According to the World Health Organization (WHO, 2012), falls are the second main cause of death by accident worldwide, representing one of the main unwanted accidents and a challenge to patient safety, care quality and therefore to clinical supervision in nursing. Clinical supervision as a dynamic, reflective and integrative process for nurses plays a key role in the assurance of quality in health and patient safety because it allows not only the development of nurses’ knowledge and skills but also their responsibility of the performance in clinical practice.
Quality of health care is simultaneously considered to be a right of the patient but also a duty of the health professionals (Idvall, Hamrin, Soo, & Unosson, 2001). In this way, the relevance of clinical supervision for nurses is huge as it is a formal process to improve quality of care, patient safety and increase personal satisfaction.
Falls are an indicator of quality in health. Identifying people at risk of falling is essential because the most important aspect of fall prevention is its anticipation (Morse, 2009). Chang et al. (2004) analyzed several interventions for fall prevention programs and concluded that the risk evaluation is the essential intervention and nurses are target professionals in the identification of people at risk of falling and in implementing interventions to prevent falls (Williams et al., 2007).
Clinical supervision for safety and quality of care
In nursing, the concept of clinical supervision, despite being relatively recent, has been targeted with different definitions for those who studied this area. However, some definitions have common aspects such as: safety, quality of care and reflection in, on and from practice.
Clinical supervision consists not only in the interaction with regular meetings between the supervisee and the supervisor to critically discuss, in a reflexive and structured way, a particular case or a situation arising from the practice, with the aim of identifying the problems and finding solutions, but is also a formal process of support and training of professionals and standardization of practice. Its maximum exponential is not only the satisfaction and the wellbeing of the professional but also the promotion of care with safety and quality, in the extent that it enhances the knowledge and skills of nurses.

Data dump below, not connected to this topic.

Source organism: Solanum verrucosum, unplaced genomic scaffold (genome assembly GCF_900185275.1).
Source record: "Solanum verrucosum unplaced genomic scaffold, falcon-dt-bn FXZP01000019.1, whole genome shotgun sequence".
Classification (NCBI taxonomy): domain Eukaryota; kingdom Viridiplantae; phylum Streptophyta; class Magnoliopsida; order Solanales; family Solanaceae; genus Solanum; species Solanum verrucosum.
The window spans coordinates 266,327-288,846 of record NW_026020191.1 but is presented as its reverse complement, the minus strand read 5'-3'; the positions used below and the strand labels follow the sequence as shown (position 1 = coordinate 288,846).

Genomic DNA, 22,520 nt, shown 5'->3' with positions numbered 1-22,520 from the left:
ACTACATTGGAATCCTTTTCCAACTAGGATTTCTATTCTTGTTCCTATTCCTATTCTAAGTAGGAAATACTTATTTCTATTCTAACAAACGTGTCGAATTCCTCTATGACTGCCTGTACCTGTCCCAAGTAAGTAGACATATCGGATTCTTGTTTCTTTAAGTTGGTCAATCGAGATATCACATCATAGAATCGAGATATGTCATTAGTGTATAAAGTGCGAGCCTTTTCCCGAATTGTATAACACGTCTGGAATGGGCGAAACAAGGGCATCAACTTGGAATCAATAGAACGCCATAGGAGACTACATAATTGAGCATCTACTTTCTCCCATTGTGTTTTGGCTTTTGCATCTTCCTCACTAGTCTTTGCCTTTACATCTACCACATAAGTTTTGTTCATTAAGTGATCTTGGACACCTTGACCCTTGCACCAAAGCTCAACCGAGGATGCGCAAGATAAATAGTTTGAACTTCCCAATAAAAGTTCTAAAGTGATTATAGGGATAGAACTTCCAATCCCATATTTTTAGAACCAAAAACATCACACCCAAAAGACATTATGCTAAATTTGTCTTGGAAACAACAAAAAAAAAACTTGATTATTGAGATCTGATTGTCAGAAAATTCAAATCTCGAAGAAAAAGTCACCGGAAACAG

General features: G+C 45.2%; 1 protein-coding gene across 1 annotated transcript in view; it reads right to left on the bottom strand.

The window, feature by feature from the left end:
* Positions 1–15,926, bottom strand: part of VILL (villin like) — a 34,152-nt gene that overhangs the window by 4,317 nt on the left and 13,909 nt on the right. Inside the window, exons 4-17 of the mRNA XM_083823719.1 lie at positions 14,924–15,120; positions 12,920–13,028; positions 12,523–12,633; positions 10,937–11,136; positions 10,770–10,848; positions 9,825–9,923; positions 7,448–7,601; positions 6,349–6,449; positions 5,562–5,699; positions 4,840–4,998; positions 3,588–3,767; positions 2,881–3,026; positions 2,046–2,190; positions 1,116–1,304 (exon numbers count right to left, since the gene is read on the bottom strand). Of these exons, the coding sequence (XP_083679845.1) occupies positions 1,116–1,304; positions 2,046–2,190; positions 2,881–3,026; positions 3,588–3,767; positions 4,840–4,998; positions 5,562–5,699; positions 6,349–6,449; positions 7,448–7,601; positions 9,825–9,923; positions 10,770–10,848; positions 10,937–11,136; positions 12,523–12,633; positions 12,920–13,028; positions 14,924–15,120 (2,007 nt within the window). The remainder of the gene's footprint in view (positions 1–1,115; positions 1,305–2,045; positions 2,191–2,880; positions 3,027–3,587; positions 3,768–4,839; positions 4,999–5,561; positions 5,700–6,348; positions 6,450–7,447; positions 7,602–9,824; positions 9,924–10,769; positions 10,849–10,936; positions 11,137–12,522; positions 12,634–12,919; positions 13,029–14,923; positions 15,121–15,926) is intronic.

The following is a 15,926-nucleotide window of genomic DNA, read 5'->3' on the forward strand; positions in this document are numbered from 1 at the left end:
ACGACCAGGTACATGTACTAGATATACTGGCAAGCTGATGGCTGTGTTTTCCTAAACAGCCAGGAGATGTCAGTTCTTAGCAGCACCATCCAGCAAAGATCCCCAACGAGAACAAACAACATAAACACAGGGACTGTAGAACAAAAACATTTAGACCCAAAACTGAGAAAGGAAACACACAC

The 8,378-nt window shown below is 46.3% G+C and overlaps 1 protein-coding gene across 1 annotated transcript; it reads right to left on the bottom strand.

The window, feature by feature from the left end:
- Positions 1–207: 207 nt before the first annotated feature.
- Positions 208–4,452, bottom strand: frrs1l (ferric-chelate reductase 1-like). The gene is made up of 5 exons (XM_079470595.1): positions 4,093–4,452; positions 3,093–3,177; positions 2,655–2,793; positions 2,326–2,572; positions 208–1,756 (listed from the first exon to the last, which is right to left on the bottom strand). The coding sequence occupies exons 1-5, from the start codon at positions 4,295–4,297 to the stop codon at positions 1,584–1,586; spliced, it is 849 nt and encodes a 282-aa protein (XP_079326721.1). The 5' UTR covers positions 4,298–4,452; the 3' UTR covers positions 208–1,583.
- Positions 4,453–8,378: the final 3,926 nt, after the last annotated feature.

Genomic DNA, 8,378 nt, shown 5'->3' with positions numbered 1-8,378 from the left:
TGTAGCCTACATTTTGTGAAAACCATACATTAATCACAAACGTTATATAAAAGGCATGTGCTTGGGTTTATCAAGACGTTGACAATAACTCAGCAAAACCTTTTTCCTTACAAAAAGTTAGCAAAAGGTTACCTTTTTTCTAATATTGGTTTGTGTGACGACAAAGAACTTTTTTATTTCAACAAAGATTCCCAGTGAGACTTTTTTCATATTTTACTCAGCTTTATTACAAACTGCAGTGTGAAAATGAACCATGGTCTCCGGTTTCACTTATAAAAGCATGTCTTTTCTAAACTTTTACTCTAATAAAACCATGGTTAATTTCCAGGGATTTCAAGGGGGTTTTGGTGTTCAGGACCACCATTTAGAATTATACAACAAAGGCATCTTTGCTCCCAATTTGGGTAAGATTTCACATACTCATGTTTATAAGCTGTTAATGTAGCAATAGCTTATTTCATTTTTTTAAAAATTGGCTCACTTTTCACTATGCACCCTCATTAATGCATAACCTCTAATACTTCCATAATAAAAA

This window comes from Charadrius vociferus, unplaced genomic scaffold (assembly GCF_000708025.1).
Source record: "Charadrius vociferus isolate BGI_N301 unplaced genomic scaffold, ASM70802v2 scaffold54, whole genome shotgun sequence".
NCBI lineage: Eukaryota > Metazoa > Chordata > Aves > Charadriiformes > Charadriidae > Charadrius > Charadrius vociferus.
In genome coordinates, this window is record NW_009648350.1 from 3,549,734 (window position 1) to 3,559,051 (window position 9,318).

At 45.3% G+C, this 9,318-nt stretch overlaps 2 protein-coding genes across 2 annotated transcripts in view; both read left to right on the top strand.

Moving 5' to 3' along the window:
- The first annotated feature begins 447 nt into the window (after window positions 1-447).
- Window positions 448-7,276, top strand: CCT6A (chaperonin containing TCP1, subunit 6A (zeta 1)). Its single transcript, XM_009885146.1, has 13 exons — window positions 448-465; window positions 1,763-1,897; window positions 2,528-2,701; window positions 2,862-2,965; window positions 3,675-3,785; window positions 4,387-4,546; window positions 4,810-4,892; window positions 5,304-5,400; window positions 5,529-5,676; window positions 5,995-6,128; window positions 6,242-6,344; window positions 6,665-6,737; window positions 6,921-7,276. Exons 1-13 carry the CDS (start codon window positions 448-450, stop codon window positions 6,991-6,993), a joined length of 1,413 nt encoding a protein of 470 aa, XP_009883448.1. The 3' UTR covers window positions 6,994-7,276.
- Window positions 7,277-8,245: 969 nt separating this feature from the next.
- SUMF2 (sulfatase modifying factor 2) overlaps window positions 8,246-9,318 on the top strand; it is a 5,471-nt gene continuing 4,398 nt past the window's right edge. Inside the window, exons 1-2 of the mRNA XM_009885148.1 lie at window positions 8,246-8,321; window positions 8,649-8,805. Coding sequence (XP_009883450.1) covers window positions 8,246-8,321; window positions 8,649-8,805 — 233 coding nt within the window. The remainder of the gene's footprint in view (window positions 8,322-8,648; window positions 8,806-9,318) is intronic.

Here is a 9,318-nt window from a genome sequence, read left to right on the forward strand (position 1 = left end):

In several institutions, a growing interest and importance around clinical supervision has been noticed. In addition, the growing concern over the safety and quality in healthcare has led to the appearance of accreditation organizations and external audit organizations, especially in the United States of America and in the United Kingdom (Fragata, 2006). These subjects are being increasingly discussed in health, as they are the pillars of the commitment and mission of hospitals, communities and caregivers (Abreu & Marrow, 2012). These concerns are reflected in the demand for programs that can reduce the limitations and dependency of patients, as well as in the development of infrastructures that will help to prevent errors and accidents. Currently in Portugal, many nursing schools have incorporated supervision as a course of post-graduate training (Abreu & Marrow, 2012).
The quality arises, then, as a requirement, an attribute and an inescapable dimension in the provision of health care. Associated with quality comes safety, that should be seen as a top priority in improving health care. Clinical supervision in nursing is a major promoter of personal, professional and human development through the use of processes of reflection and experimentation, with the objective to improve the quality of care (Abreu, 2007) but it is also considered a core element in the improvement of clinical standards, as well as an important tool in the development of quality in nursing care with a fundamental role in the prevention of clinical risk (Wash et al., 2003; Wood, 2004; Garrido, Simões & Pires, 2008). Effects of clinical supervision on the quality of care are a key aspect in the improvement of quality and, therefore, were defined as a target area by the WHO (Hyrkäs & Lethi, 2003). There is an inseparable relationship between clinical supervision in nursing, safety and quality of nursing care.
Fall risk and Morse Fall Scale